Thursday, October 04, 2007

If It Doesn't Feel Bad To The Harasser Is It Still Harassment?

The jury in the case against the Knicks and Isiah Thomas said yes to the tune of $11.6 million. What many harassers don't get is that it isn't and shouldn't only be about what's pleasing to them because that effectively dehumanizes everyone else.

This failure to see a situation from others' perspectives -- and to respect those other perspectives -- is costly even for those who are never caught or who are never formally accused of any wrongdoing. That makes this behavior not only hurtful but stupid.

For sports enthusiasts, imagine basketball players who only comprehend their own playing position. What their teammates do would be mostly a mystery and they certainly couldn't anticipate what members of the opposing team would do or why. Now imagine doing this to the point of knocking other players off balance. The completely ego-driven players would blame others for acting mysteriously or clumsily rather than taking the time and effort to learn why others do what they do on the court and how their actions negatively impact others' performance.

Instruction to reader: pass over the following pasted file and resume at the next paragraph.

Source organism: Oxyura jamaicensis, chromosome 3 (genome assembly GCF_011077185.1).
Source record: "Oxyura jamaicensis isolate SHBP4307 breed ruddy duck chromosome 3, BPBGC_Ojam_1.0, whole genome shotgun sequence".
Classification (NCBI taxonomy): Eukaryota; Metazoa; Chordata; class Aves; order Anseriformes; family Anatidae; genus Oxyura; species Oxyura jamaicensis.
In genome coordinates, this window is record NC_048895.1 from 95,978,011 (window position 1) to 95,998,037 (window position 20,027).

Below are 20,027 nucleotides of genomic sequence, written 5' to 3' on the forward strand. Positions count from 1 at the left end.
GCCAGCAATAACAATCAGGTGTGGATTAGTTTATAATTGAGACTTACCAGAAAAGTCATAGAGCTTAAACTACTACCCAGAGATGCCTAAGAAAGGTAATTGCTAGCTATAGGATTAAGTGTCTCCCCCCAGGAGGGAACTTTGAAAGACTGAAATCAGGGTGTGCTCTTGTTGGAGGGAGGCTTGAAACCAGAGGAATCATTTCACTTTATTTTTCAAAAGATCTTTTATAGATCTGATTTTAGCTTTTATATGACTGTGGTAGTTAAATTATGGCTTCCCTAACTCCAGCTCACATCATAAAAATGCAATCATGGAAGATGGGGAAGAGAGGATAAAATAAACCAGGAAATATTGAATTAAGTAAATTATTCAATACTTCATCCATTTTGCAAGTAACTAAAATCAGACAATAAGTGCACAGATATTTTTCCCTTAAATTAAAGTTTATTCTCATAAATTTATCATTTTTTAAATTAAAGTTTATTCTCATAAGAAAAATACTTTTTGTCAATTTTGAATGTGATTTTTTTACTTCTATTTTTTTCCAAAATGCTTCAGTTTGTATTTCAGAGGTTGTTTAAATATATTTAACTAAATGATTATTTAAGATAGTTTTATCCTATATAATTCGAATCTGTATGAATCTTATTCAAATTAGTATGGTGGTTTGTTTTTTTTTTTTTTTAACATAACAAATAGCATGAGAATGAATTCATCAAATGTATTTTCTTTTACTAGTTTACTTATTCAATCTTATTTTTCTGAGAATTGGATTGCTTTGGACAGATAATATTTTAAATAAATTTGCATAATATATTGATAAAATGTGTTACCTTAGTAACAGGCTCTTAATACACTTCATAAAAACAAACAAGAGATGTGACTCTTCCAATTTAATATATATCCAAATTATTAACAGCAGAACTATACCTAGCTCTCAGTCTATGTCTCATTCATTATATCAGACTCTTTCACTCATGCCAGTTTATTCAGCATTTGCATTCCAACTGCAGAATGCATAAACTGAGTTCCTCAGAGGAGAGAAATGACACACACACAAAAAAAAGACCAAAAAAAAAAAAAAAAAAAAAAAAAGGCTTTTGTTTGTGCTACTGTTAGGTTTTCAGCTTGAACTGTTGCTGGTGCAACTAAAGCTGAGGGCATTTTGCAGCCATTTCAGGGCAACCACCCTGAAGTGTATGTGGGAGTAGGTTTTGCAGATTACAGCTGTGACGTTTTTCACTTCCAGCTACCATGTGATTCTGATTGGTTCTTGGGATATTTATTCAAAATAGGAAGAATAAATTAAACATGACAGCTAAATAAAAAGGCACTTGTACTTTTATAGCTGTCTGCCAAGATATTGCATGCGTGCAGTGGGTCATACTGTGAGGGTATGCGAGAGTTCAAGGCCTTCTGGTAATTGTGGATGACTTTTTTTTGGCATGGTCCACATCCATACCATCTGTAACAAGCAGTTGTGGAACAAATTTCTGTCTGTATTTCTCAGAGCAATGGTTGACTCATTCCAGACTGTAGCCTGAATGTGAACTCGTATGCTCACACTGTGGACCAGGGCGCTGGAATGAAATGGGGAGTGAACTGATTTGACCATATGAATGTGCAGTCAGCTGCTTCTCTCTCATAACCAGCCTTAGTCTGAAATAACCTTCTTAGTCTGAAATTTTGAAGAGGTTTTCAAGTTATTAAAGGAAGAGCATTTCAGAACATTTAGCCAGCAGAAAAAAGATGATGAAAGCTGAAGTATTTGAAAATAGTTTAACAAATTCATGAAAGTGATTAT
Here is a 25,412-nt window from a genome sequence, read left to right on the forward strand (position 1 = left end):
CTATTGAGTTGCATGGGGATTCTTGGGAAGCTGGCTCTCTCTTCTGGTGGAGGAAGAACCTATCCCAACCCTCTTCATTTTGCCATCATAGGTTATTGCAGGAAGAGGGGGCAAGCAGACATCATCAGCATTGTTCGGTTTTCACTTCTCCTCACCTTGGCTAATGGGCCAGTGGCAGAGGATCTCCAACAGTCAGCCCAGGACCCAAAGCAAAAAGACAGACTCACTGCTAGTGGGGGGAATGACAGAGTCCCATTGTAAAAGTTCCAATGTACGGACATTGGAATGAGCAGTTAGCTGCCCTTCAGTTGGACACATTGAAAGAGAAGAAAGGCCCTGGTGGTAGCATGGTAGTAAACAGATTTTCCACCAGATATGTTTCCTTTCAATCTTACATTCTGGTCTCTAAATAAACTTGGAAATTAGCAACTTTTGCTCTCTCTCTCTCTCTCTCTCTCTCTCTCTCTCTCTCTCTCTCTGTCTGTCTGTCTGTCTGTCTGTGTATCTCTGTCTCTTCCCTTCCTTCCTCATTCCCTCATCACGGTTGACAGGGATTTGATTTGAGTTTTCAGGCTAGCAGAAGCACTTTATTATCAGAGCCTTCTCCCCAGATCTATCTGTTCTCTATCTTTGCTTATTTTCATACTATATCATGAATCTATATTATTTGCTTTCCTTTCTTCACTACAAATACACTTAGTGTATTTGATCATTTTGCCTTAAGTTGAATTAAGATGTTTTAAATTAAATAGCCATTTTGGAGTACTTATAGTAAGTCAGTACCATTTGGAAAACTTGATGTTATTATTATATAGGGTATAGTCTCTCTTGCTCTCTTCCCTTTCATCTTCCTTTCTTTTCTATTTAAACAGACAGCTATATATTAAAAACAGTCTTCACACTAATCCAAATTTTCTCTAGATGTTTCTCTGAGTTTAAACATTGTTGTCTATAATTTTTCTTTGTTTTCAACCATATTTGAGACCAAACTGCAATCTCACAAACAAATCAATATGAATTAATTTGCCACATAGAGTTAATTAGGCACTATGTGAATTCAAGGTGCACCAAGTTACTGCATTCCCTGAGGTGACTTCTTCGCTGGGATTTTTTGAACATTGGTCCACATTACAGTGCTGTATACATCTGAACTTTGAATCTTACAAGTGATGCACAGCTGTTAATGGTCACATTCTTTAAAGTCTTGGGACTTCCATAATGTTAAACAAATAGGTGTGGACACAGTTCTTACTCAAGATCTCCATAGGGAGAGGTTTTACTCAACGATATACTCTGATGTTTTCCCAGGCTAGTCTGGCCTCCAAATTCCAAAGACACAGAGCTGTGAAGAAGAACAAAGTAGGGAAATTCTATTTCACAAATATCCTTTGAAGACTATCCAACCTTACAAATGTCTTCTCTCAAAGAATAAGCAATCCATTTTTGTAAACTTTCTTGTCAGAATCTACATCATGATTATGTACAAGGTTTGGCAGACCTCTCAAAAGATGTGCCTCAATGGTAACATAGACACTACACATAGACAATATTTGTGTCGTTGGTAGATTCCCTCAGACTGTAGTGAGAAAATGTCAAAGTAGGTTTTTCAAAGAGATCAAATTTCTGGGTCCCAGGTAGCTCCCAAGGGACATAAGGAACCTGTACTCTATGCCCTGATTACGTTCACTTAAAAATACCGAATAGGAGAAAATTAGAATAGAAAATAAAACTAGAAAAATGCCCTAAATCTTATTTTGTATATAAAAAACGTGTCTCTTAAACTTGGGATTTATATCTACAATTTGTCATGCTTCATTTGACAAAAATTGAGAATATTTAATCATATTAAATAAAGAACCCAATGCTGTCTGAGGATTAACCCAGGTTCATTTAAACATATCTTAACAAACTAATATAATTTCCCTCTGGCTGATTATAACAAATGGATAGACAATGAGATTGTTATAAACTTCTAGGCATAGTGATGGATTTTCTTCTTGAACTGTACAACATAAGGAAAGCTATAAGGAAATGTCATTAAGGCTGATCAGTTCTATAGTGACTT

The self-focused might claim that the refs have a grudge and that's why they are getting so many fouls called against them. These players might rack up great personal statistics at the expense of the team and at the expense of the win. They might find their careers ending sooner than some of their less physically talented counterparts who understand every aspect of the game from every perspective and who respect all those who are part of the game.

Some sexual harassers say they do it because occasionally they get the result they want. That makes as much sense as the basketball players who defend their self-focused play because occasionally their team wins.

Treating everyone with thoughtfulness and respect has a lot more benefits in the long term. On the court and off.


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posted by Marcella Chester @ 12:29 AM   4 comments links to this post


At October 04, 2007 1:32 PM, Blogger Mickle said...

Since when does whether someone is guilty hinge only on if they were motivated by the intent to do harm? We don't arrest people for stealing or murder only if they did so because they wanted to hurt other people.

Why would we only convict someone of a crime, even a hate crime, only based on the motivations of the accused, rather than the effect their actions had on their victims?

And why is this so much harder to understand when it comes to sexual assault and harassment?

At October 04, 2007 2:47 PM, Anonymous Anonymous said...

I find this blog posting to be offensive and harassing. Frankly I find myself unable to work and interact properly with any female co-workers any more for being in the constant fear that anything I may do may be construed as harassing them.

The thinly veiled threats of future lawsuits by some other woman towards my unwitting behavior that you make are psychologically damaging to me and are having a negative affect on my career.